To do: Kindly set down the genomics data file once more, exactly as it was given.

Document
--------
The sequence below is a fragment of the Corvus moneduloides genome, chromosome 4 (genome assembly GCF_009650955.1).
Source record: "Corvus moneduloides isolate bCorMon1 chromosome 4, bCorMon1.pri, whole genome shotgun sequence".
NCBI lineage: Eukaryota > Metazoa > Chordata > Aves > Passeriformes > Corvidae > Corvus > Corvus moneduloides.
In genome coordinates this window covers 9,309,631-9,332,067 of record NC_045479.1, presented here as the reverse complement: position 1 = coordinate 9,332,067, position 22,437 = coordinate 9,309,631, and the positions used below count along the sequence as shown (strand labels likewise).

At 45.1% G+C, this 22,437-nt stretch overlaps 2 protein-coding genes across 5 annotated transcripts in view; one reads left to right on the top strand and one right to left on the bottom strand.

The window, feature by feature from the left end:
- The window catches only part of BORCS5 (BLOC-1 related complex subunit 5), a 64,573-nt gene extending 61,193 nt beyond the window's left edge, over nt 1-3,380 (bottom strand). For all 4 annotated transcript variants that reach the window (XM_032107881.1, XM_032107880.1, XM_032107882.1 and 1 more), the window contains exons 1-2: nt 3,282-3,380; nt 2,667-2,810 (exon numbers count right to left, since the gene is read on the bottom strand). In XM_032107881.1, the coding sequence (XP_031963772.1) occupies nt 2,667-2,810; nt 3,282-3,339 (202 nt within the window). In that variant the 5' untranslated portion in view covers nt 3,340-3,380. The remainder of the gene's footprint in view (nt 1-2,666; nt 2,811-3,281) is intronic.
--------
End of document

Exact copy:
The sequence below is a fragment of the Corvus moneduloides genome, chromosome 4 (genome assembly GCF_009650955.1).
Source record: "Corvus moneduloides isolate bCorMon1 chromosome 4, bCorMon1.pri, whole genome shotgun sequence".
NCBI lineage: Eukaryota > Metazoa > Chordata > Aves > Passeriformes > Corvidae > Corvus > Corvus moneduloides.
In genome coordinates this window covers 9,309,631-9,332,067 of record NC_045479.1, presented here as the reverse complement: position 1 = coordinate 9,332,067, position 22,437 = coordinate 9,309,631, and the positions used below count along the sequence as shown (strand labels likewise).

At 45.1% G+C, this 22,437-nt stretch overlaps 2 protein-coding genes across 5 annotated transcripts in view; one reads left to right on the top strand and one right to left on the bottom strand.

The window, feature by feature from the left end:
- The window catches only part of BORCS5 (BLOC-1 related complex subunit 5), a 64,573-nt gene extending 61,193 nt beyond the window's left edge, over nt 1-3,380 (bottom strand). For all 4 annotated transcript variants that reach the window (XM_032107881.1, XM_032107880.1, XM_032107882.1 and 1 more), the window contains exons 1-2: nt 3,282-3,380; nt 2,667-2,810 (exon numbers count right to left, since the gene is read on the bottom strand). In XM_032107881.1, the coding sequence (XP_031963772.1) occupies nt 2,667-2,810; nt 3,282-3,339 (202 nt within the window). In that variant the 5' untranslated portion in view covers nt 3,340-3,380. The remainder of the gene's footprint in view (nt 1-2,666; nt 2,811-3,281) is intronic.